reply to post by PrisonerOfSociety
The old Apollo equipment could possibly get us to the Moon again, but NASAs next Moon Missions is not simply to get
to the Moon (which was the
only goal for the Apollo program), but stay there, build bases, and use it as a laboratory for future Mars missions (NASA's "Constellation Program"
) -- and to perform that mission, they need all new
equipment. The Apollo equipment was not designed to do that job.
The new equipment being designed -- the Ares 5 Heavy Launch Rocket, the Ares 1 Crew Launch Vehicle, the Orion Crew Exploration Vehicle, and the Altair
Lunar lander -- are being specifically designed for an extended
Moon program -- a program that includes extended stays on the Moon, such
as Moon bases.
The Ares V will be the largest heavy lift vehicle humans have ever made -- it will be able to launch payloads into low Earth orbit double the weight
the Saturn 5 could and payloads 9X the weight the shuttle can lift. The Ares V will be needed to launch the equipment required for an extended moon
stay -- and the equipment required for a manned Mars Mission.
When it comes to launching payloads to the Moon
, the Ares would lift payloads 50% heavier the the Saturn 5 could launch. NASA's Constellation
Program involves building bases on the Moon as a precursor to a manned Mars Mission -- as mission that will require a long stay (the Earth and Mars
are only close enough for travel between them every two years -- so an entire Mars mission will be over two years long).
Ares I Crew Launch Vehicle
Ares V Heavy Launch Vehicle
The Orion Crew Vehicle and Altair Lunar Access Module are being specifically made to handle larger crews. The Orion will be able to take 4 astronauts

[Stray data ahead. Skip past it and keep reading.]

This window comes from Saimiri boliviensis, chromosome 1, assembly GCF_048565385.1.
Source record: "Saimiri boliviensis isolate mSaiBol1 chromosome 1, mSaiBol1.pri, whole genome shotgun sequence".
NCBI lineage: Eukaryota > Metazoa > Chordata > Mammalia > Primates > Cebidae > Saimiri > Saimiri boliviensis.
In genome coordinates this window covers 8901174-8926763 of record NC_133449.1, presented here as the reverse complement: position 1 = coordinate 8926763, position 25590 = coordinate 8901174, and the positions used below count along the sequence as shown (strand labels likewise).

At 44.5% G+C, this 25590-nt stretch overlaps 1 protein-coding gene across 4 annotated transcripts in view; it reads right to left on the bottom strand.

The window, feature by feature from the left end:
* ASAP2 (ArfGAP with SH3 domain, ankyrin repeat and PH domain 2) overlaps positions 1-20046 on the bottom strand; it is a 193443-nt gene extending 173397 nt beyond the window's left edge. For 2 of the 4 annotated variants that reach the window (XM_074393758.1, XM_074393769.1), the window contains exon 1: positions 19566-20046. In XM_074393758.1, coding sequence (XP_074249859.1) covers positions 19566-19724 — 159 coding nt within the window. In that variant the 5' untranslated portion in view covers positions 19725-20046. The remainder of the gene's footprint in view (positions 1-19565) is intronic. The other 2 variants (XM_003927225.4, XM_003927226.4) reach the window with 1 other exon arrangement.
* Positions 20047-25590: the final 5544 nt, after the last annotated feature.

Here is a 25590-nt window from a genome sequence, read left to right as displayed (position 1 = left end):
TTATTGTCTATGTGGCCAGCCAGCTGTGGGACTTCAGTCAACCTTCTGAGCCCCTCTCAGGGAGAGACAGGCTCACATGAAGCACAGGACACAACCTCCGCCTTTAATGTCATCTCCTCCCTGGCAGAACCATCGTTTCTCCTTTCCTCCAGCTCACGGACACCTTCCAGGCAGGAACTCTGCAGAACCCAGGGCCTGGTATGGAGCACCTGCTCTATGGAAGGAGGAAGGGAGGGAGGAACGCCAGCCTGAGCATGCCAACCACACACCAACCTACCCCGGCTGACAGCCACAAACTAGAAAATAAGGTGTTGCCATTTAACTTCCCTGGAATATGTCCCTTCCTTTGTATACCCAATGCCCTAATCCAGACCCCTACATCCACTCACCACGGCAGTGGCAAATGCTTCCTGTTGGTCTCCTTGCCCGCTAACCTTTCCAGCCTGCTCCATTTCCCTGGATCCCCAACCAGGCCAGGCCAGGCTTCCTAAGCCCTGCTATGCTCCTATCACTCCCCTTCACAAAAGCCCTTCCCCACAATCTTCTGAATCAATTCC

to the Moon and the Altair Lunar Model will be able to put all 4 of those astronauts on the Moon -- not astronaut will be left in lunar orbit while
the rest of the crew walks on the Moon, such as was the case for the Apollo program. The Orion would also be able to take 6 astronauts to low earth
orbit (say to the ISS or future space station), thus replacing the shuttle as a crew vehicle. The shuttle is being retired in a year or so anyway, so
a crew vehicle replacement is needed.
Orion Crew Exploration Vehicle
Altair Lunar Access Lander
So a brand new mission (not one that is simply "go to the Moon") requires brand new equipment -- and brand new equipment requires a lot of money.
NASA's budget was HUGE in the 1960s, so in some respects I'm not that surprised they made it to the Moon so quickly. If NASA had the same budget
(afetr inflation, of course) they had in the 1960s, they would definitely get back to the Moon by the planned 2018 date.
I'm not surprised NASA is asking for more money.
[edit on 6/22/2009 by Soylent Green Is People]